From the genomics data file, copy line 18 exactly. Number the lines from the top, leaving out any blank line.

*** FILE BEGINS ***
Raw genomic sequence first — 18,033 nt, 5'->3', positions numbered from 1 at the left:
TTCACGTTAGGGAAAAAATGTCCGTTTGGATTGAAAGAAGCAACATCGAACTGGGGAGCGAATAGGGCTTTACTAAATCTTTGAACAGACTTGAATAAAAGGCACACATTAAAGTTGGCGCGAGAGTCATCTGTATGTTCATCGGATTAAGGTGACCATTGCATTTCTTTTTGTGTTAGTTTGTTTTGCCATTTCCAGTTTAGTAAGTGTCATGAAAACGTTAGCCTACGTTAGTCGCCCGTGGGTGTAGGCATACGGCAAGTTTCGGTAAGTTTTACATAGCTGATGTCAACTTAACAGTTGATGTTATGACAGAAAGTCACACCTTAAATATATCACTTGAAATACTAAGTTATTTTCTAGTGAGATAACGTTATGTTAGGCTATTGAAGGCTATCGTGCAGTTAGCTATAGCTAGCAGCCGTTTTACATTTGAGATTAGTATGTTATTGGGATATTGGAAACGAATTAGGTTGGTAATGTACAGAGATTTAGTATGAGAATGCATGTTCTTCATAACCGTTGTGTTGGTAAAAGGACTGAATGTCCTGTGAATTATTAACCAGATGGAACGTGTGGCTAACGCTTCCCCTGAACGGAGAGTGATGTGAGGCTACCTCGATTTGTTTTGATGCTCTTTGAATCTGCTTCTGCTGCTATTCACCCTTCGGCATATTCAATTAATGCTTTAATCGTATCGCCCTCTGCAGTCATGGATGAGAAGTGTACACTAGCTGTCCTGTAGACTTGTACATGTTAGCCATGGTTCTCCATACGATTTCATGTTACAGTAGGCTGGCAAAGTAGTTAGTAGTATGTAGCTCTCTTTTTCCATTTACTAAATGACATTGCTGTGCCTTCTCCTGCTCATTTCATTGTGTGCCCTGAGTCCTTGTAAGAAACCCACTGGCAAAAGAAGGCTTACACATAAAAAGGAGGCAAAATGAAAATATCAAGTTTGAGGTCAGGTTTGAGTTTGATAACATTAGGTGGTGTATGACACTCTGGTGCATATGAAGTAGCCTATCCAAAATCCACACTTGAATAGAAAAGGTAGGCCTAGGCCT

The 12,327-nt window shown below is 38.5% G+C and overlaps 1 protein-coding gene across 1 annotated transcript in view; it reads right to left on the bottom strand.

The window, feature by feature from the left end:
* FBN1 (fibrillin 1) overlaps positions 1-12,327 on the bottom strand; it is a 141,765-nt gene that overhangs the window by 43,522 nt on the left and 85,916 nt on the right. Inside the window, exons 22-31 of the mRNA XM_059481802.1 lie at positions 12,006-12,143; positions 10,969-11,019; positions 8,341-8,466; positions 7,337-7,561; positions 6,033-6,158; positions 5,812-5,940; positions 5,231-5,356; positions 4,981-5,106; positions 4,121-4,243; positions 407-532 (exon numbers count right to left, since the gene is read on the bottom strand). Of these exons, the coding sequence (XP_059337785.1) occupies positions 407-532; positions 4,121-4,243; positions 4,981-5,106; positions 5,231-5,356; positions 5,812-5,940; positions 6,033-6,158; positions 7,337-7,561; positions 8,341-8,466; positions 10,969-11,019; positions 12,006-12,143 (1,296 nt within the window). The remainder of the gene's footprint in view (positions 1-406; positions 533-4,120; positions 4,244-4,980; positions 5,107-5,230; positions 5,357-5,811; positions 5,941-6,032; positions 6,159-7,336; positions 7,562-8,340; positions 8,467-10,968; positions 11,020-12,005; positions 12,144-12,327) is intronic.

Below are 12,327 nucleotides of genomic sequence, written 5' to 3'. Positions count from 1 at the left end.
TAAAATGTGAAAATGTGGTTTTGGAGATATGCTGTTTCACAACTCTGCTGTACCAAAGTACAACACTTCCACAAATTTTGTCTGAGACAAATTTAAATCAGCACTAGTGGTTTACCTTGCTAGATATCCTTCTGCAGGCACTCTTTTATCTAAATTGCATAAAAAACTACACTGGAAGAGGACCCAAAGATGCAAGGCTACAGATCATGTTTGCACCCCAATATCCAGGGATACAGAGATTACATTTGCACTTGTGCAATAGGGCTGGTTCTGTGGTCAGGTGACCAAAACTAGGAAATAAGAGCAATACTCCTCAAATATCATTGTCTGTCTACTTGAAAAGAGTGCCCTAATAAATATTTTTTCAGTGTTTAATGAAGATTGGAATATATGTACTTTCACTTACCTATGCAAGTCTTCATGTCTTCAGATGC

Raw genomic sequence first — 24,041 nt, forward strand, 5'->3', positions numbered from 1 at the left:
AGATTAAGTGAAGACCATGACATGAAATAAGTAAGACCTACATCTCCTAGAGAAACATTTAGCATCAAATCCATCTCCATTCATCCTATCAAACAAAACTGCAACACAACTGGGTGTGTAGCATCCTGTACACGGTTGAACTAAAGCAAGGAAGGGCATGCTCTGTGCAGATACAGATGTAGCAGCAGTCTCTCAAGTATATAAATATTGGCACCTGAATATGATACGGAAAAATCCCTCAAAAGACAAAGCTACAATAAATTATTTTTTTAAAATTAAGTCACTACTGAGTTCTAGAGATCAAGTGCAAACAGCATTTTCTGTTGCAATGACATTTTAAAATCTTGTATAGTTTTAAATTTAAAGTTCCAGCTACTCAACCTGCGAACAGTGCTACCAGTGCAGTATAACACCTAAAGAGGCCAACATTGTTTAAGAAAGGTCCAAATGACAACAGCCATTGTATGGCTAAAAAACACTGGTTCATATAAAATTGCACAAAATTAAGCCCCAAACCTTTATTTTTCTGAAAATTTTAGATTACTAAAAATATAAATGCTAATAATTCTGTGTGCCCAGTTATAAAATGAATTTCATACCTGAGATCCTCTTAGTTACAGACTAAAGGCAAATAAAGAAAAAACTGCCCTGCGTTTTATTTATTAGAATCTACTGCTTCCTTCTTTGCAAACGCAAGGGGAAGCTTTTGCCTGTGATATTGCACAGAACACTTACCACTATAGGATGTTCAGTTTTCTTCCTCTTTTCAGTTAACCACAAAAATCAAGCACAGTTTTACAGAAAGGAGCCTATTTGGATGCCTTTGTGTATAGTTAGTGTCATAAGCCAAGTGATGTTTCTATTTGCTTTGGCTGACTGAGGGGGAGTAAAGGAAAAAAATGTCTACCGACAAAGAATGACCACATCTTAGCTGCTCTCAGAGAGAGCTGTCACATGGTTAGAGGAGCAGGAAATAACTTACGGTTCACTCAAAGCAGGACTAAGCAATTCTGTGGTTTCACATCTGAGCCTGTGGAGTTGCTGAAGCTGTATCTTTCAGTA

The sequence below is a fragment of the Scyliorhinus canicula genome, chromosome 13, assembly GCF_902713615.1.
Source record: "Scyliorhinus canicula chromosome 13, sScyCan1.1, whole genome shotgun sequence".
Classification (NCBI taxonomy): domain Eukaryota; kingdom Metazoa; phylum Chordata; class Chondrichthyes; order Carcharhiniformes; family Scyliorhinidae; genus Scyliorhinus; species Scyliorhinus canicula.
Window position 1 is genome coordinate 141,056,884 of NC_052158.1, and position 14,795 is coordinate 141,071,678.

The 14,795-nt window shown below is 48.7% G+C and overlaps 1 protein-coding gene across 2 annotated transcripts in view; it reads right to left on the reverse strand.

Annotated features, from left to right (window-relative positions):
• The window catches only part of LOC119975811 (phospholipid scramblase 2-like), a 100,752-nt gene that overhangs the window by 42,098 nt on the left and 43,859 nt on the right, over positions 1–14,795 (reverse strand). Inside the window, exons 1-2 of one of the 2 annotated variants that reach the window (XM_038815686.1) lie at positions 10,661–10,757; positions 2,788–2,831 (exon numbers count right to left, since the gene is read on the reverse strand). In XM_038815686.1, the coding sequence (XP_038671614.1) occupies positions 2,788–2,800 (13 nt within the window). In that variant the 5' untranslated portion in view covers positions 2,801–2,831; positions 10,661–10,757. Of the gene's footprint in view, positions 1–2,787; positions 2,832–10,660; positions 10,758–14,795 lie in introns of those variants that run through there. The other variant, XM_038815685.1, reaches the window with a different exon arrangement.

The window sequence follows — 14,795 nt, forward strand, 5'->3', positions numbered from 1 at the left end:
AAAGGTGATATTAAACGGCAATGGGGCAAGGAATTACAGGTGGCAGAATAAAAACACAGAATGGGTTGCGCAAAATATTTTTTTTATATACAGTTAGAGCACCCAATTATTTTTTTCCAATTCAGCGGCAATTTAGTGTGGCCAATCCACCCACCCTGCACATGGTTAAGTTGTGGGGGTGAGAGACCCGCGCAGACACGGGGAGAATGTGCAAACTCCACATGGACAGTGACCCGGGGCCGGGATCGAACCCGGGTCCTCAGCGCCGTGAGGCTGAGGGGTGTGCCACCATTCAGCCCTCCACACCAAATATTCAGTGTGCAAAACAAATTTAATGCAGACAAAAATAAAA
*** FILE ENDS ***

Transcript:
AAAGGTGATATTAAACGGCAATGGGGCAAGGAATTACAGGTGGCAGAATAAAAACACAGAATGGGTTGCGCAAAATATTTTTTTTATATACAGTTAGAGCACCCAATTATTTTTTTCCAATTCAGCGGCAATTTAGTGTGGCCAATCCACCCACCCTGCACATGGTTAAGTTGTGGGGGTGAGAGACCCGCGCAGACACGGGGAGAATGTGCAAACTCCACATGGACAGTGACCCGGGGCCGGGATCGAACCCGGGTCCTCAGCGCCGTGAGGCTGAGGGGTGTGCCACCATTCAGCCCTCCACACCAAATATTCAGTGTGCAAAACAAATTTAATGCAGACAAAAATAAAA